Myth: Parabens are dangerous
Some atopic dermatitis (AD) patients may be misinformed by reports that parabens have estrogenic and antiandrogenic effects and may be involved in carcinogenesis via endocrine modulation. Although in Europe some parabens have been banned or restricted, in the United States there are no regulations against the use of parabens in cosmetics. Dermatologists must acknowledge that their AD patients may have concerns about cosmetic products and they must be prepared to dispel any myths.
Parabens such as methylparaben, propylparaben, butylparaben, and ethylparaben are common in cosmetics such as moisturizers. Parabens have protective properties to prevent the growth of harmful bacteria and mold. According to the US Food and Drug Administration, “scientists continue to review published studies on the safety of parabens. At this time, we do not have information showing that parabens as they are used in cosmetics have an effect on human health. . . . If we determine that a health hazard exists, we will advise the industry and the public.”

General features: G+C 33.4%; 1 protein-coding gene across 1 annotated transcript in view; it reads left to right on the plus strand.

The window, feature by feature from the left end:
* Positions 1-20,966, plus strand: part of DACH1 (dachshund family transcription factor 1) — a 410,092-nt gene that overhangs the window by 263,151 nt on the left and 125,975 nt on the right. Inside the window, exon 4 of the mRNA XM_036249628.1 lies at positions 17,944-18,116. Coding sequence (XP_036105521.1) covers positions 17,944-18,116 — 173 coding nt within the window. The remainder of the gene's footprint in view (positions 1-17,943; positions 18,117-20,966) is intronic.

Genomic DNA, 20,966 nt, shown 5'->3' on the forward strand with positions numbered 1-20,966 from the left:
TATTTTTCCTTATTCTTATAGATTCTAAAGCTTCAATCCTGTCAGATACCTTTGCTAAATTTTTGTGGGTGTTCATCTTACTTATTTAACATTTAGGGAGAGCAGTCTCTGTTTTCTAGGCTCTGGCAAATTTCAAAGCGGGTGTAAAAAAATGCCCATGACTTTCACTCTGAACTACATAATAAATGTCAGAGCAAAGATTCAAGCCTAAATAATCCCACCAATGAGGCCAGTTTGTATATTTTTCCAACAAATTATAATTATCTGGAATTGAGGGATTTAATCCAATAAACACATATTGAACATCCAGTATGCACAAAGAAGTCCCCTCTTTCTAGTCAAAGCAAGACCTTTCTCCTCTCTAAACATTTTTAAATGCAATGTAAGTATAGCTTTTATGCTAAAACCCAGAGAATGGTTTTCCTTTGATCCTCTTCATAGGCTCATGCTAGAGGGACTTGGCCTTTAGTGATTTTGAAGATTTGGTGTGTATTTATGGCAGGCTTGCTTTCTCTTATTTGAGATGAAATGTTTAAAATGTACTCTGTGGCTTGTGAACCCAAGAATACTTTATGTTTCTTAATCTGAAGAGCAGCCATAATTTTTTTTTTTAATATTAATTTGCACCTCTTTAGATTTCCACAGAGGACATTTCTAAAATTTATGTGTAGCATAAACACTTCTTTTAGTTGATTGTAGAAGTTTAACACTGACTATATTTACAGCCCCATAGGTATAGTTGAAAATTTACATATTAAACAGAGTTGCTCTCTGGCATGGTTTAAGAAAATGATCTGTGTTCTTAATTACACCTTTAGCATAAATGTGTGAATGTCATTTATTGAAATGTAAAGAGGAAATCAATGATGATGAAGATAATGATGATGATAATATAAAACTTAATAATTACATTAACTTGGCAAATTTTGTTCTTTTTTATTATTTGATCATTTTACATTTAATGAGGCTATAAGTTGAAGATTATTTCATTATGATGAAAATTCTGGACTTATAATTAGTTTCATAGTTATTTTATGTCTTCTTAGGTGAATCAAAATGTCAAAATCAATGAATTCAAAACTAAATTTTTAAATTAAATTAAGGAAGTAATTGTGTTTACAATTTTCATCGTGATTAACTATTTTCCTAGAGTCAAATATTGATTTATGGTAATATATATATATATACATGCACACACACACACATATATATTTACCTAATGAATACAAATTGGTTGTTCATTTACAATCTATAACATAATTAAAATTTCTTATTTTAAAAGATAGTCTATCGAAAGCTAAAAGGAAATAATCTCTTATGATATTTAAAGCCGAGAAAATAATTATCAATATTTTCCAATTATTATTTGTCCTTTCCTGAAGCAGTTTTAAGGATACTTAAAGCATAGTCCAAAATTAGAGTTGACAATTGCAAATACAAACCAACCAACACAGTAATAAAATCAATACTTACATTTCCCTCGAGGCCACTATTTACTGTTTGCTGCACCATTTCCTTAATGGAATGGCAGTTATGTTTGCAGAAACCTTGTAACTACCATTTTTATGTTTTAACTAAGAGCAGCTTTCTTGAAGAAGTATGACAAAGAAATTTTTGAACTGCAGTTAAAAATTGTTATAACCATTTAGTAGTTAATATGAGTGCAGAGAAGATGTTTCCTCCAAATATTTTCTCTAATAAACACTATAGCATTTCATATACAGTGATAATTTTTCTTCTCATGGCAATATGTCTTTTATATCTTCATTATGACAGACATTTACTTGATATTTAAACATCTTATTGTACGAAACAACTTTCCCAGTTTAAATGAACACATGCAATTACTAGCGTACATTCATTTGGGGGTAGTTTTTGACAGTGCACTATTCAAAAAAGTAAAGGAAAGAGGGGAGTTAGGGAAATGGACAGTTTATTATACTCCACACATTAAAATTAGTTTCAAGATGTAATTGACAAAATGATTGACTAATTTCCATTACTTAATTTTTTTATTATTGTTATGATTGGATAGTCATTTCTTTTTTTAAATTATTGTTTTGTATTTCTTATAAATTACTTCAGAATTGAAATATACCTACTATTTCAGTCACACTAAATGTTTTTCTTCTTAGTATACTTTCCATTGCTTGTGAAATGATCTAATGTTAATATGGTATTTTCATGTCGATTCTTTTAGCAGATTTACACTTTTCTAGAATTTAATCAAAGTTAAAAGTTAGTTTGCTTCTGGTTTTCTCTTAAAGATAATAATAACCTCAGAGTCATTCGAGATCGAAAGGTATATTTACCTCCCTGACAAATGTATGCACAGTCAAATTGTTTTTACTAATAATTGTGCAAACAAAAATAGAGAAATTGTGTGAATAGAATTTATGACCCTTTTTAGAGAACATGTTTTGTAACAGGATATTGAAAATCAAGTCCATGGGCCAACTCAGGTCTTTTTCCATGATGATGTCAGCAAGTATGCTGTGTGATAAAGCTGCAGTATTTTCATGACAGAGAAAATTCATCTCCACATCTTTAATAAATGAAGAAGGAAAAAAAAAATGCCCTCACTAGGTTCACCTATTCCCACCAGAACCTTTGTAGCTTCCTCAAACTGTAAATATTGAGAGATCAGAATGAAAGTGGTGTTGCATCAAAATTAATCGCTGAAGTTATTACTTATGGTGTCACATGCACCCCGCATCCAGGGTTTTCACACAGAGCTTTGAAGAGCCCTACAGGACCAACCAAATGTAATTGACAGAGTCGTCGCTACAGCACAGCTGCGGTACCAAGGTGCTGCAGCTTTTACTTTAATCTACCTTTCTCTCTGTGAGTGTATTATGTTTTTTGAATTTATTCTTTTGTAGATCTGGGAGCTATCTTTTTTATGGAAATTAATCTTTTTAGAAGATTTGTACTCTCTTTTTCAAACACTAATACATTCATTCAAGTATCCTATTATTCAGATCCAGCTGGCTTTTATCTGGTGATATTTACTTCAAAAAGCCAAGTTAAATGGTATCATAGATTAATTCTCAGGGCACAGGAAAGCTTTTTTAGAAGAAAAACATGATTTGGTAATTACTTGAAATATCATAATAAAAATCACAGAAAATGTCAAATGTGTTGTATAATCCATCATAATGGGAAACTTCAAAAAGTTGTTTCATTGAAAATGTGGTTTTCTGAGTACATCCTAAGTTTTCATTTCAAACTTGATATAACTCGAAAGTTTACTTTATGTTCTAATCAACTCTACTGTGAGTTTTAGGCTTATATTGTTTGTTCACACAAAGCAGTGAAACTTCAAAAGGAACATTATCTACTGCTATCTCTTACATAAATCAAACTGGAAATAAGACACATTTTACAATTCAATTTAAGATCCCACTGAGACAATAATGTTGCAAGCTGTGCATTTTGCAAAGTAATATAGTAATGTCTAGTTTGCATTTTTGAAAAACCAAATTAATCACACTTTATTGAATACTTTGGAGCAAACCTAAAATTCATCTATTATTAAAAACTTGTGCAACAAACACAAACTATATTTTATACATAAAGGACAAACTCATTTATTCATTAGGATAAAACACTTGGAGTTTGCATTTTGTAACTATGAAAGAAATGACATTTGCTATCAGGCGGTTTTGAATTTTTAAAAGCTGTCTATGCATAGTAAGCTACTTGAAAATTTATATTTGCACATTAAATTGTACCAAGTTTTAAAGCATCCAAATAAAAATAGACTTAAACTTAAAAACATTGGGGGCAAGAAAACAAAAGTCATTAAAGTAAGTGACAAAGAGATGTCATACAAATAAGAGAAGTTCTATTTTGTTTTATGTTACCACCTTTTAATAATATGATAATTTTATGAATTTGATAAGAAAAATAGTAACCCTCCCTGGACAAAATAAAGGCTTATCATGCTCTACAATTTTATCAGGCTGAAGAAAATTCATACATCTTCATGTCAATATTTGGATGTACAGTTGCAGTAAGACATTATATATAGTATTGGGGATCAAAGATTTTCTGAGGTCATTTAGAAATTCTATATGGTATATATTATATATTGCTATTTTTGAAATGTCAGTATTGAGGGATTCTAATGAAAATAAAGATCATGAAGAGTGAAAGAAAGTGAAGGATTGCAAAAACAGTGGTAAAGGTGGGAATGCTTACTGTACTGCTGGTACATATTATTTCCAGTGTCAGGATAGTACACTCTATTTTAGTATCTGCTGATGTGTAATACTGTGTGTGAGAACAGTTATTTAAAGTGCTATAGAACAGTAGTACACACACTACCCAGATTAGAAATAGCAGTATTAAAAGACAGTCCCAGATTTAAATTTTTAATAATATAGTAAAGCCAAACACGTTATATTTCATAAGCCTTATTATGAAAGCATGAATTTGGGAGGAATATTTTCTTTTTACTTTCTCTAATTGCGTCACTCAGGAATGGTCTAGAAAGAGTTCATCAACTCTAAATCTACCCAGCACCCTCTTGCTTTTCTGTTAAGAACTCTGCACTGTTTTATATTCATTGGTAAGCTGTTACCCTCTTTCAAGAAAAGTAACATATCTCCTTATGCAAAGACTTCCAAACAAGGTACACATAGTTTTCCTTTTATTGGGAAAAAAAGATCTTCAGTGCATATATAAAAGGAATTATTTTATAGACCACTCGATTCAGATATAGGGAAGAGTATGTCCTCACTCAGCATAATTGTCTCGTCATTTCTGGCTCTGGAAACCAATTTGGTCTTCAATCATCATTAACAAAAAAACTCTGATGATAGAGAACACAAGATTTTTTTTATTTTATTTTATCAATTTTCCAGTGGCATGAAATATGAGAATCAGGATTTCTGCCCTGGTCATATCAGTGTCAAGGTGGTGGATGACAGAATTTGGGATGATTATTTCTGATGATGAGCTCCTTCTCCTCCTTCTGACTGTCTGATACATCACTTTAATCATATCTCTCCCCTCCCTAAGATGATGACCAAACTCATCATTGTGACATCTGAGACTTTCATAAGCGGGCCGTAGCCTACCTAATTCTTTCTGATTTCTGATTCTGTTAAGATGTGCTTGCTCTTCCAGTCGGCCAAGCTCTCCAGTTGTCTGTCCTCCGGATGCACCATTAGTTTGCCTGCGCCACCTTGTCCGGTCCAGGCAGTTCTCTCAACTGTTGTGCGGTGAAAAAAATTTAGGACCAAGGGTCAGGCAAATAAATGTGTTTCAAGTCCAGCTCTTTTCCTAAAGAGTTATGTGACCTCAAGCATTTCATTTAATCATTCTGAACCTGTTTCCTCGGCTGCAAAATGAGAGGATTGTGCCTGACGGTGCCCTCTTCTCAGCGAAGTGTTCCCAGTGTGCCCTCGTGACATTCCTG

Here are some important facts to note for patients, based on a research article published in Cosmetics & Toiletries in June 2017 :
- Parabens are not toxic at the concentrations used in personal care products
- Parabens are not genotoxic or carcinogenic
- Parabens are readily excreted in urine and do not accumulate in tissues
In patients with chronic dermatitis, the Cosmetic Ingredient Review Expert Panel reported that parabens generally induce sensitization in less than 4% of patients. The panel concluded that they can support the safety of cosmetic products in which parabens are used as preservatives.
In fact, one study published in the Journal of the American Academy of Dermatology found that AD patients were not predisposed to allergies to parabens, formaldehyde, or diazolidinyl urea, but they were more likely to have allergic reactions to formaldehyde releasers. As a result, AD patients should choose moisturizers containing parabens and should have no fears about using them.
In general I recommend paraben-containing cleansers and emollients on a daily basis in practice. However, patient concerns exist due to negative online content easily accessed and fear can prevent usage of agents. Therefore, I am also open to offering options lacking in parabens, such as coconut oil.
—Nanette B. Silverberg, MD (New York, New York)